The Heart of Change Review

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The Heart of Change
A Review by
Erin Tiegs

Introduction
Technology is forcing organizations to change, sometimes rapidly, if they are to survive in today’s world. Thanks to advanced communication, globalization, and computerization, these changes must be anticipated and accepted as the new norm. Understanding, accommodating, and using change are now part of a manager’s job requirement. Resisting the reality of change will lead to conflict, reduced performance, job dissatisfaction, decreased morale, and increased turnover (Ivancevich, Konopaske, & Matteson, p.7-9). In The Heart of Change, John Kotter and Dan Cohen interview hundreds of successful leaders to identify the key to successful change. According to Kotter and Cohen, change is successful when you make people feel differently. Emphasis is placed on the “see-feel-change” dynamic. Successful change does not come from analysis and reports. Instead, people must be shown the problems how and to solve them, ultimately changing their behavior (Kotter &Cohen, p.7). These people must physically “see” a problem, “feel” a sense of urgency to fix the problem, only then will they begin to “change” their behavior. This “see-feel-change” concept is used throughout the eight-step process described by Kotter and Cohen in order to implement successful organizational change. Discussion

Step 1: Increase Urgency
The biggest obstacles that stop the launch of change are complacency, immobilization, hesitation, and the “you-can’t-make-me-move” mentality (Kotter & Cohen, p. 17). These behaviors stem from arrogance, fear, pessimism, and sometimes anger, all of which result in resistance to change. To overcome these obstacles, management must create a sense of urgency to create new and positive emotions in these employees (Ivancevich, Konopaske, & Matteson, p.106). This can be done with an inspirational speech, or even a video from a previously-loyal-now-unhappy client. Whatever vehicle used, management must “go after the emotions [of employees] with concrete, smellable evidence” (Kotter & Cohen, p.30). This was exactly what was done in the story from “Gloves on the Boardroom Table” (Kotter & Cohen, p. 28) and “The Videotape of the Angry Customer” (Kotter &Cohen, p.18). Management must be careful to create a sense of urgency without instilling fear or anger, unless it can be turned into a positive energy. Fear and Anger lead to self-preservation instead of organizational transformation (Kotter & Cohen, p.27). Many times, employees know that the old way is no longer working, and they just need clarity of direction. Management must create emotions so powerful, that each person feels it within their being the need for action. Step 2: Build the Guiding Team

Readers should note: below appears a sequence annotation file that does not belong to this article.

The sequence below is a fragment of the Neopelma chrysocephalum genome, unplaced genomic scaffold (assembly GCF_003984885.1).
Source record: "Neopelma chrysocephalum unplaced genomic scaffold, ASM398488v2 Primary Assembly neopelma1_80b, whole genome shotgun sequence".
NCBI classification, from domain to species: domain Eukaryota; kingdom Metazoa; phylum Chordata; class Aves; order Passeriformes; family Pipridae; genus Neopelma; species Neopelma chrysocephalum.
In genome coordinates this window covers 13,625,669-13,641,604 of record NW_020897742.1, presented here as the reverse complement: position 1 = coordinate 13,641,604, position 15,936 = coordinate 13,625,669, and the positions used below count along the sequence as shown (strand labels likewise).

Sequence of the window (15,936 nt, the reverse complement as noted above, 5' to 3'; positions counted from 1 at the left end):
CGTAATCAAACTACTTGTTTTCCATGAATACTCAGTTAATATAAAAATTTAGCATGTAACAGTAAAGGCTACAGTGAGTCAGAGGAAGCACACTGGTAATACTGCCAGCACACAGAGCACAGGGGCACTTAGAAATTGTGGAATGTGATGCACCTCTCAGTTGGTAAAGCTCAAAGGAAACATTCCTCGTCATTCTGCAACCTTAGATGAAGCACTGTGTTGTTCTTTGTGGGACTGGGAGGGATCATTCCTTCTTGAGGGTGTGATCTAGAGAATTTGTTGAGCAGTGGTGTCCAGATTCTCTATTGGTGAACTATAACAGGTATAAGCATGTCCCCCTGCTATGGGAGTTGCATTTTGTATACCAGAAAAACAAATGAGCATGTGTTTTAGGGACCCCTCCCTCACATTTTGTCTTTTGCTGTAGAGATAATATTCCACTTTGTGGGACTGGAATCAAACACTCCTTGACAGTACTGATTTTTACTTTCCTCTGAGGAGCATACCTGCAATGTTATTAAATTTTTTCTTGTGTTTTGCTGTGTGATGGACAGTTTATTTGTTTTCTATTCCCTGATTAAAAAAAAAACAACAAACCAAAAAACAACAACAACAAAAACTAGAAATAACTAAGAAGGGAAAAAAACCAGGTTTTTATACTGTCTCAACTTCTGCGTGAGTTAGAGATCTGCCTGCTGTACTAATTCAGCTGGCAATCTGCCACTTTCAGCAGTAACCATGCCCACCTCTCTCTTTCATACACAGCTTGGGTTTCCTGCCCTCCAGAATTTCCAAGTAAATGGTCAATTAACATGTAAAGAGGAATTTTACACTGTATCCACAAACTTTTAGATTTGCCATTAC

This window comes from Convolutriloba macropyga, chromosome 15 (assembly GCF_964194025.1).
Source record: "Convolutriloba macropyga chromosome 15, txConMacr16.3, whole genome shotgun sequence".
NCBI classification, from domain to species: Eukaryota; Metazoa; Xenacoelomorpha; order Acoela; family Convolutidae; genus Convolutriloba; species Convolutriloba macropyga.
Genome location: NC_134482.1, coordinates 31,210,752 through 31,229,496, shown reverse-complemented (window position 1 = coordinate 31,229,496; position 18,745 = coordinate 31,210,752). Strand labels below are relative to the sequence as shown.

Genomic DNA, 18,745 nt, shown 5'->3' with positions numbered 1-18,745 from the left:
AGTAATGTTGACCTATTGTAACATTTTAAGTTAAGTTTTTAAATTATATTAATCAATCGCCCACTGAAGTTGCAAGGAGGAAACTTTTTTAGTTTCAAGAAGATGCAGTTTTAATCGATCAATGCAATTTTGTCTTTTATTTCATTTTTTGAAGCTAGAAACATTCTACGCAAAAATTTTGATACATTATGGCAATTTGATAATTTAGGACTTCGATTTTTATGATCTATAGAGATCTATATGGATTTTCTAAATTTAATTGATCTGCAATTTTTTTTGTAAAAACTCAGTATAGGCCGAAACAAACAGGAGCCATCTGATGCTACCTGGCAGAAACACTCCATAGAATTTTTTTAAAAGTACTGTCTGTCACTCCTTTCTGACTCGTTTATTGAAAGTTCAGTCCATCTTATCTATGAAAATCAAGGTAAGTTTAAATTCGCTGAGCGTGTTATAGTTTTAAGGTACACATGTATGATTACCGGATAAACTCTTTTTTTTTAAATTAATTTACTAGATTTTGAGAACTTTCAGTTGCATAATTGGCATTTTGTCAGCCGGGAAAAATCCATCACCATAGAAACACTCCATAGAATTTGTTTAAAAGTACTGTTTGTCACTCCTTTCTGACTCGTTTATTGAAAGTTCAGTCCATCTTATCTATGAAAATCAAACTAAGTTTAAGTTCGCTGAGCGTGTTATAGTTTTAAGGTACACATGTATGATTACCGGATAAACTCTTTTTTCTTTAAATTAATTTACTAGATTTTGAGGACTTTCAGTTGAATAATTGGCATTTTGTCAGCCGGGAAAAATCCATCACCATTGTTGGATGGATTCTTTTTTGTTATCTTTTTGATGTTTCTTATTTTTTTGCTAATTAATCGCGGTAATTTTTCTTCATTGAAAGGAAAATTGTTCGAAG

Once a sense of urgency is created, people are more willing to help, even with the knowledge of increased risk and decreased personal reward. This is the time to build a powerful guiding team, made up of the right people, with the right leadership capacity, positive teamwork skills, credibility, and with the right connections (Kotter & Cohen, p. 37, 43). This may mean that the current management team is no longer appropriate, even if they are considered “good” people. What has worked in the past no longer applies (Kotter & Cohen, p. 47). According to Ivancevich, Konopaske, & Matteson, the new guiding team should contain people with the Big Five Personality Dimensions. Extroverts tend to be sociable, gravitating others toward them. Those with high emotional stability are associated with high levels of employee motivation. These people and also tend to be more agreeable, maintaining good interpersonal relationships with others. The guiding team should made up of conscientious people who are dependable, organized, and responsible. The team should be made up of people who are open to experience. These people are willing to take risks, are creative, and...
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